David,
I think your dog's deaf.
T.

relferink

Re: Strange Shoe Terms

#56 Post by relferink » Mon Feb 19, 2007 6:29 pm

David,

Dog would be to thin and soft for welts, it does make great lining leather. If I remember well it is waterproof since dogs have very few sweat glands, most of their sweat glands are in their paws. That would also explain the slow motion tip-toe approach to the sheep. And when I come to think of it, a diet of pig bristles may have something to do with that as well. Image

Rob

bultsad

Re: Strange Shoe Terms

#57 Post by bultsad » Mon Feb 19, 2007 10:37 pm

David,
It may work, but I imagine it will be hard to contol your boots around a female in heat. Image

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Re: Strange Shoe Terms

#58 Post by dai » Tue Feb 20, 2007 12:23 am

The dog is certainly paying attention now its fate is in the balance, even before I offered it the use of my hearing aids!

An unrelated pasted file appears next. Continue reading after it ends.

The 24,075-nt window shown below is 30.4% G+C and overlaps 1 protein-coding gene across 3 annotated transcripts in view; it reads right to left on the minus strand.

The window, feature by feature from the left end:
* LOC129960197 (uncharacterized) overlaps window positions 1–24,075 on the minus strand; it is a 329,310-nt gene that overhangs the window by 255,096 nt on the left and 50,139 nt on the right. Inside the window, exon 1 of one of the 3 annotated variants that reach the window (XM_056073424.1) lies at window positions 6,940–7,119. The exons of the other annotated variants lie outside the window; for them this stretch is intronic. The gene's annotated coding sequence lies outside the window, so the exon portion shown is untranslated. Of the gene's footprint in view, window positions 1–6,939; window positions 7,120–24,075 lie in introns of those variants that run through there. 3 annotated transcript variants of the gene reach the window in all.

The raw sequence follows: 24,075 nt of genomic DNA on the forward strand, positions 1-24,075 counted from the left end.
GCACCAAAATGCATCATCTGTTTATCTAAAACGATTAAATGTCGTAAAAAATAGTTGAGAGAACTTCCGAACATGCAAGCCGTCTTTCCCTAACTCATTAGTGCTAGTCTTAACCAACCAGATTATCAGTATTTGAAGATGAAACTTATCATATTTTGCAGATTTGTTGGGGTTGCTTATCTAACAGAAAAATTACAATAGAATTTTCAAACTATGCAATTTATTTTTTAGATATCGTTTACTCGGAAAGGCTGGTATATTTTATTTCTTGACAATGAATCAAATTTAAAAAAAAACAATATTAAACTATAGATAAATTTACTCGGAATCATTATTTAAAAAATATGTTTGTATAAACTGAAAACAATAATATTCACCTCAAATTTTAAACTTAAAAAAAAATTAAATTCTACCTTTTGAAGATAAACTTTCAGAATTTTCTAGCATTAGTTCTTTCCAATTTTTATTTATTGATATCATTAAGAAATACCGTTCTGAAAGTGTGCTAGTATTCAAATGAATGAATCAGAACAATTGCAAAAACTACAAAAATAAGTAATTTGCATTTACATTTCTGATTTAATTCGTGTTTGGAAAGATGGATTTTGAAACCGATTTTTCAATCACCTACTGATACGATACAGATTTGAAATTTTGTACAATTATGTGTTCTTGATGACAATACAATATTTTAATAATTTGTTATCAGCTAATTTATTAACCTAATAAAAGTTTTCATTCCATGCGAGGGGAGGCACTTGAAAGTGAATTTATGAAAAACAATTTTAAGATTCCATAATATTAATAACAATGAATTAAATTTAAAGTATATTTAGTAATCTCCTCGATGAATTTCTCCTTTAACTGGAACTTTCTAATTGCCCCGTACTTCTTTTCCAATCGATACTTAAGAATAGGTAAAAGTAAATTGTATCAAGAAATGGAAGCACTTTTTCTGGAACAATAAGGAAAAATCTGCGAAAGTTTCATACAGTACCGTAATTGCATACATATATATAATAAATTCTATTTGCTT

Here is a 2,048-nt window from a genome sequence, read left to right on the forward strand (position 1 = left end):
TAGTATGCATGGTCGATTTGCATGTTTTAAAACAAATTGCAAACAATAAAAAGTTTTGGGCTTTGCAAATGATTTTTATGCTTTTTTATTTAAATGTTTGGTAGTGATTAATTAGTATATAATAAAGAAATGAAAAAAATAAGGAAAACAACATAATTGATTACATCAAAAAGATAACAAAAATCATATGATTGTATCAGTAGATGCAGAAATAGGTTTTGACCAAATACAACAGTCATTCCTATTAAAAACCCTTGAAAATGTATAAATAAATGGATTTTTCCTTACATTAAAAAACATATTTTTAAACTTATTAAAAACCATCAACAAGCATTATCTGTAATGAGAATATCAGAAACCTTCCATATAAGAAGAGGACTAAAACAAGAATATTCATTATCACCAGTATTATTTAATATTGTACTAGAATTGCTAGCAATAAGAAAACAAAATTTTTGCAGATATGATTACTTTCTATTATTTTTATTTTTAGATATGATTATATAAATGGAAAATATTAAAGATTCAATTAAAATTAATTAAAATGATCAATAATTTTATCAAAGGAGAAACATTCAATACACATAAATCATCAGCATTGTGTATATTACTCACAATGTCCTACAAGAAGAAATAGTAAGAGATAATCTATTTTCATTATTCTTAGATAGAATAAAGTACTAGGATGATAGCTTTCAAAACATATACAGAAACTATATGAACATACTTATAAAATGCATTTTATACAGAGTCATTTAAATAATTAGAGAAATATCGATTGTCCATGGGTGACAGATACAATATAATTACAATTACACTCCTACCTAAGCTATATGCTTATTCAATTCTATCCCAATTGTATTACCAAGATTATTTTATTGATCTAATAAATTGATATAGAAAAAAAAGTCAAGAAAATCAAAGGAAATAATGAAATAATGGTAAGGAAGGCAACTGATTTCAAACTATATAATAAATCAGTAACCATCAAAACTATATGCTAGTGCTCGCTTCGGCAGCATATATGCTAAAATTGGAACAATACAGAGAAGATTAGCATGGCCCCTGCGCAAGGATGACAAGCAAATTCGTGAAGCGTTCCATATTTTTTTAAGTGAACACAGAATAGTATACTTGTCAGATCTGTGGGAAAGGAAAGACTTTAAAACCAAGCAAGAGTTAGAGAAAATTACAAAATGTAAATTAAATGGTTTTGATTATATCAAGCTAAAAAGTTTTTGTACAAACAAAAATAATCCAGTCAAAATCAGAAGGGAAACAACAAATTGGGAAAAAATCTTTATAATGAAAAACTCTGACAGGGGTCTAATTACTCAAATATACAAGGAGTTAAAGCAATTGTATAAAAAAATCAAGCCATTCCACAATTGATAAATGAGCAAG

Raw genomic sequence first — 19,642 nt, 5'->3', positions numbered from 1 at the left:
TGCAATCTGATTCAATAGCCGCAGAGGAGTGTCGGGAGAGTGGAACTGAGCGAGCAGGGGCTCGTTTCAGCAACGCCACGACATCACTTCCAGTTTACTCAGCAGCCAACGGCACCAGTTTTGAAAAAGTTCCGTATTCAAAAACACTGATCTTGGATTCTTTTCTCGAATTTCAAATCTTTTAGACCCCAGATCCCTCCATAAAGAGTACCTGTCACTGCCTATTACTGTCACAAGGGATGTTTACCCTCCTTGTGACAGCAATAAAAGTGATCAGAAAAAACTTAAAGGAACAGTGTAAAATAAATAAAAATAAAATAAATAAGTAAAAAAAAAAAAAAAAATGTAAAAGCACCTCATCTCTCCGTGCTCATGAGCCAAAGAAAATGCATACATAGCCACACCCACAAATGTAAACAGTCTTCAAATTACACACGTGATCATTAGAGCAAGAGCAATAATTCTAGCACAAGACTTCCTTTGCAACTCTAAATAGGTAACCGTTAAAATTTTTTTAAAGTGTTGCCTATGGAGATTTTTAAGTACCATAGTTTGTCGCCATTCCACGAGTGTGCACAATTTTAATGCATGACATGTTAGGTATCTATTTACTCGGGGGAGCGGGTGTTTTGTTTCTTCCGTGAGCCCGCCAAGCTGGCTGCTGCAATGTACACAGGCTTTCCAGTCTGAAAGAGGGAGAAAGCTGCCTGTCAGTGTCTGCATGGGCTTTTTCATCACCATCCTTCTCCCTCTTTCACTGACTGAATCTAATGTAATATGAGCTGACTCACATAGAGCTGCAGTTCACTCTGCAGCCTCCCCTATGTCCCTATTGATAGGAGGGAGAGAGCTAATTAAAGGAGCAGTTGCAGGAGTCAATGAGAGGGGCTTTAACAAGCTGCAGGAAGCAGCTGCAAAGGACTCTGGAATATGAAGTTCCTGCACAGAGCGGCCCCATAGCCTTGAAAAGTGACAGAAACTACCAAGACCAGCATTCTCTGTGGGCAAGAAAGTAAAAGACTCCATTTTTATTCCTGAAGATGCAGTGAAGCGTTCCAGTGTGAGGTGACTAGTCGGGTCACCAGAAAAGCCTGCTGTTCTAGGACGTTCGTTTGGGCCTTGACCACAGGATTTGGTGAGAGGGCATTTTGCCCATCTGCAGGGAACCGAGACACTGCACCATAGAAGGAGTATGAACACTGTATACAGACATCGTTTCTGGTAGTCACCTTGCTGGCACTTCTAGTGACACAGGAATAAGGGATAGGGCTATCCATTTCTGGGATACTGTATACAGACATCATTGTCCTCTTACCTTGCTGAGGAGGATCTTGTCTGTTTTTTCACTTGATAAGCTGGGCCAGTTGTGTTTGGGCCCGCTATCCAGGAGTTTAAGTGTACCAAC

Lyle, an interesting association of catgut with cat whipping. Perhaps it is so. How will we ever know?

Art of Leather Manufacture , Watt, 1885, has the following to say about making catgut (much condensed here):

Cords from sheepskins (erroneously called catgut)

Cleanse and wash the intestines. Soak and remove adhering fat. Steep for several days in many changes of water. Remove peritoneal and mucous coats by scaping with the back of a knife blade, removing these from small to large end. Soak 24 hours. Scrape. Cut off 8 feet length of larger ends for sausage skins. Cure remainder by stratifying in salt for some days. Soak in water for a night. Immerse in ley (lye?) comprising 8 oz pearlash dissolved in 4 gallons of water. When sufficiently acted upon draw gut several times through a brass thimble open at both ends, sort by size. ....

Then follow instructions for further processing for tennis bats, whipcords and musical instrument strings.

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Re: Strange Shoe Terms

#59 Post by das » Tue Feb 20, 2007 6:31 am